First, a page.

Three Ways to Pick the Right POV for Your Story by Deborah Bailey

Before I started writing novels, I wrote short stories in first-person point of view (POV). I didn’t do it on purpose, it just happened. Like a lot of writers, my stories started out as a “what if?” idea. What if an office worker could plug their computer into their bodies? What if a person could order a robot as a boyfriend? And, those ideas came to me when I heard the character’s voice in my head.

A lot of authors start out that way.

But, what are we hearing? Is the character telling us who they are? Or maybe they’re having a conversation with other characters. Their interactions will help us to figure out who they are. What do they like? What do they fear? We have to get to know them before we write their stories.

That’s the key. We have to find the character’s voice and their reason for being.

We have to know what the character wants and how they’ll attain it. In my stories, I tend to focus on the characters (as opposed to the plot). On top of that, I’m also a “pantser.” Which means, my story depends on how I develop my characters and what they tell me about their lives.

When I write, I often start out with first-person POV in my initial drafts. I write down scenes and conversations that come to mind. Then, as I go along, I start to develop the story and figure out what it will be about. But, with that preparation, I’m not always sure how I’ll proceed. So, here are some ways that I decide on a point of view.

What is the easiest way for you to write the story?

This may seem very simple, maybe too simple. But it does come down to how you can get your words on the page in the best way. When you start writing, is there a POV that comes to you naturally? Or do you end up struggling to tell the story? My advice is, go with the flow. The most important thing is to get your words on the page. The first draft is not set in stone.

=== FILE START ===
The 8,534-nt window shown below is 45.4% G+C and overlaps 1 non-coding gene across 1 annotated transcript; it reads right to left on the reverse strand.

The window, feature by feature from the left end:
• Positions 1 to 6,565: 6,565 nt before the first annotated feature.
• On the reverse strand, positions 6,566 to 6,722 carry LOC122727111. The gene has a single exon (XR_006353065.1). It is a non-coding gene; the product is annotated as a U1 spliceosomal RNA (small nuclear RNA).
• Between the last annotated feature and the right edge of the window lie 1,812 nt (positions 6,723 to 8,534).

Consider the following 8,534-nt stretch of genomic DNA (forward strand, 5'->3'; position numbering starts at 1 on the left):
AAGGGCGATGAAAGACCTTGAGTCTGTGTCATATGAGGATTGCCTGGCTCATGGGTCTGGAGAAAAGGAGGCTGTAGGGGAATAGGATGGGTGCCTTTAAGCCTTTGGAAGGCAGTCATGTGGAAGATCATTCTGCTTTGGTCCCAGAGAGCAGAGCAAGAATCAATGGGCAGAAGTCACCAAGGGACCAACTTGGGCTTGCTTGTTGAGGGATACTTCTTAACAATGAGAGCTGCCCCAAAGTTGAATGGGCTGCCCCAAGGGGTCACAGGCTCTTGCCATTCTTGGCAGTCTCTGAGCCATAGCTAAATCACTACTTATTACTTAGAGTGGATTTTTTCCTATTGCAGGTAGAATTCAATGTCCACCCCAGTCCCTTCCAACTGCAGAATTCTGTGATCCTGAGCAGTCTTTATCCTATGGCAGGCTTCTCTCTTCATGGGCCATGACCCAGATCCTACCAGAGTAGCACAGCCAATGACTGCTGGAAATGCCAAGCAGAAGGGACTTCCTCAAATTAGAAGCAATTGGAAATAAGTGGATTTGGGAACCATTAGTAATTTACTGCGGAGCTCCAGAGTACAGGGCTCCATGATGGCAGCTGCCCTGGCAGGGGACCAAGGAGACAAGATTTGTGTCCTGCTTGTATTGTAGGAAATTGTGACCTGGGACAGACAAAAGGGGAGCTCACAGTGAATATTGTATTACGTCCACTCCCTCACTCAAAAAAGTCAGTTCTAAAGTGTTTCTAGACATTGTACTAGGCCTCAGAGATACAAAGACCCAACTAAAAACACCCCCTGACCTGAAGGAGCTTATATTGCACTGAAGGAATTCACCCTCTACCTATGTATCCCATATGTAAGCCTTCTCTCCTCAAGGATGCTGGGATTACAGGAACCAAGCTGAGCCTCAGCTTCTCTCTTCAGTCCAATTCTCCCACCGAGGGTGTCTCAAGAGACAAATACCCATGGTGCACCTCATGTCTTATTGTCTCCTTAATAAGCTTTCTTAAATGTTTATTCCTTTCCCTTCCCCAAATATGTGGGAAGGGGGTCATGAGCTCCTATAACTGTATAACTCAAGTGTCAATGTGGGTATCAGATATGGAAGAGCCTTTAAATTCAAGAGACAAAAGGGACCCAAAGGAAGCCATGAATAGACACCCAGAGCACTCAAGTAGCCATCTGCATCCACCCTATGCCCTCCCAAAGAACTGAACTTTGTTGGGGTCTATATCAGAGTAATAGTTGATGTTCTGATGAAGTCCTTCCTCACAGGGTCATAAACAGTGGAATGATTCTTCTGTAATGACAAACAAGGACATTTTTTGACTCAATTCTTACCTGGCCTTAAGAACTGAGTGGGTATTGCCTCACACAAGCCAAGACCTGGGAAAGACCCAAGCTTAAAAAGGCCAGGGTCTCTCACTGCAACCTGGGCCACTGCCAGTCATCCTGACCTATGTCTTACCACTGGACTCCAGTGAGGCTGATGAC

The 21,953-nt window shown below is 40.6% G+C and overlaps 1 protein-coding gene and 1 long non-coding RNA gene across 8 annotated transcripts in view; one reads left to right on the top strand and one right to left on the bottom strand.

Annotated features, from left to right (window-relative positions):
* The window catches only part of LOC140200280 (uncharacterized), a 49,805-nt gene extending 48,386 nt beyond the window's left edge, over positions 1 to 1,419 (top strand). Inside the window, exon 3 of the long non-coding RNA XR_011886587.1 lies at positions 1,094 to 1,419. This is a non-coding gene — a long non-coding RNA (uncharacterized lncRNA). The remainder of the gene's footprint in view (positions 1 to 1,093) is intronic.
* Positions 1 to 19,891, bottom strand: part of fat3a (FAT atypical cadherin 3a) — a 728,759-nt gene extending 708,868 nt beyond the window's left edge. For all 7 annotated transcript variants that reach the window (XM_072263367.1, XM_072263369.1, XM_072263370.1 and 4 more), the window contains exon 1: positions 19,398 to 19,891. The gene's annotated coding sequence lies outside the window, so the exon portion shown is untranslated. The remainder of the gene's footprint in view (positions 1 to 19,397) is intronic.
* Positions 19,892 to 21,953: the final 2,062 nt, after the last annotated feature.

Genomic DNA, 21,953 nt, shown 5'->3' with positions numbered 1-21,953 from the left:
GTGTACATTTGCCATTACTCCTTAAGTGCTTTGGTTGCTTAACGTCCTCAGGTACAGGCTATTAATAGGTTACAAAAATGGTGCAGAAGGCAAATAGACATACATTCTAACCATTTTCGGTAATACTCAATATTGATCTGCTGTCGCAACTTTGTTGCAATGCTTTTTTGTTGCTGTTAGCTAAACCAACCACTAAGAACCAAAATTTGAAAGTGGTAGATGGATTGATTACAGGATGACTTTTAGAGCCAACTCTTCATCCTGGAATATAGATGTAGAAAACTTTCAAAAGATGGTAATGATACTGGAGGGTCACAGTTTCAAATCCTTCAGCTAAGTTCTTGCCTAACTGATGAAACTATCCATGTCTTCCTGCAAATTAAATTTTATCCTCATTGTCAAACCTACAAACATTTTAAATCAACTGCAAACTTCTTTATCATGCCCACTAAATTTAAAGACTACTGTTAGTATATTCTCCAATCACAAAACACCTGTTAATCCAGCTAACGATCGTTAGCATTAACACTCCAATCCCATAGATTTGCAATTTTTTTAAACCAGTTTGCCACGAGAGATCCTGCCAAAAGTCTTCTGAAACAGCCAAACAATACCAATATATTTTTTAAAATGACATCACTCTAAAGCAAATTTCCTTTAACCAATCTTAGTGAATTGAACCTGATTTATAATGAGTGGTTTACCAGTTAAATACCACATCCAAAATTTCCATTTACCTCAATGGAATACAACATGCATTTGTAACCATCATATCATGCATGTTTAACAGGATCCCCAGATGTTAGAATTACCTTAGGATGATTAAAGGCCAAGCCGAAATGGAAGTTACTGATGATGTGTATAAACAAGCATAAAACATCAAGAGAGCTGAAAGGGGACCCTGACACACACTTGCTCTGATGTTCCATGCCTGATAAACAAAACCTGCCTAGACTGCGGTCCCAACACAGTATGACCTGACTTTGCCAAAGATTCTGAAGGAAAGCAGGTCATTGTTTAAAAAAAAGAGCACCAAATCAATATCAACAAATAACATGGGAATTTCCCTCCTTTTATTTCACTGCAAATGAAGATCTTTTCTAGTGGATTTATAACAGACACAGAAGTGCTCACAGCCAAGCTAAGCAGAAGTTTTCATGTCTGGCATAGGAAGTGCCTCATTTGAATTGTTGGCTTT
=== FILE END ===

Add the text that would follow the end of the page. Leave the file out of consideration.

What’s your genre?

I’ve read a couple of thrillers in first person POV. I’m not usually a thriller reader, so I could just be picking outliers in the genre. But, I have enjoyed reading those stories because I’ve felt close to the narrator. In a story where there is danger lurking, or deception to be revealed, I think a first person POV can be very appealing. It makes you feel that you have some inside knowledge of what’s going on. Of course, the main character may be an unreliable narrator (and they often are in that genre) so you may not be getting the full story.

Is it a personal story?

When you’re telling a story that reflects a deeply personal experience, a first person POV might be the best way to go. There are women’s fiction novels that do this very well. Particularly when the main character is questioning her life and looking back on past experiences. This is also the chosen POV for memoir, for obvious reasons (since someone is telling their own story). It creates an intimacy that pulls the reader in. It makes them feel as though the author is having a conversation with them directly.


Deep Third Person

In some ways, I think first person is very similar to the deep third person POV. In that point of view, the reader gets a very up-close-and-personal view of what the character is experiencing. It all depends on the distance you’re giving between the reader and the character.

For instance, “I got up and went to the kitchen. I took out the eggs and bread.” In comparison, there’s: “She went to the kitchen. Another sleepless night. Her stomach grumbled. Maybe she’d fix eggs and toast.”

Those are very basic examples. But, they show that you can still have distance with first person. On the other hand, you can get closer with the deep third person. It comes down to what you’re comfortable with, and if there are specific criteria for your genre. What are your readers expecting for your type of story? Not to say you can’t break the rules, but it’s best to know them first.

You’ll notice that I’m not mentioning second person POV. It’s not as popular as third and first, and I feel it would take a bit of work to get it right. However, that’s what drafts are for! There’s nothing wrong with giving it a try, if you like. But, keep in mind what I mentioned about the conventions of your genre.

Part of the fun (and sometimes the stress) of writing is experimenting and trying new ways to tell your stories. Things have changed from the days when third person omniscient (where the narrator knows the thoughts of all the characters) was the popular choice.

However, that doesn’t mean you’re limited in how you tell your stories. Don’t be afraid to experiment and find the right point of view for you and your story.

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Deborah A Bailey’s Science Fiction & Paranormal Romance stories include suspense, a bit of mystery and a lot of romantic heat. Her speculative f...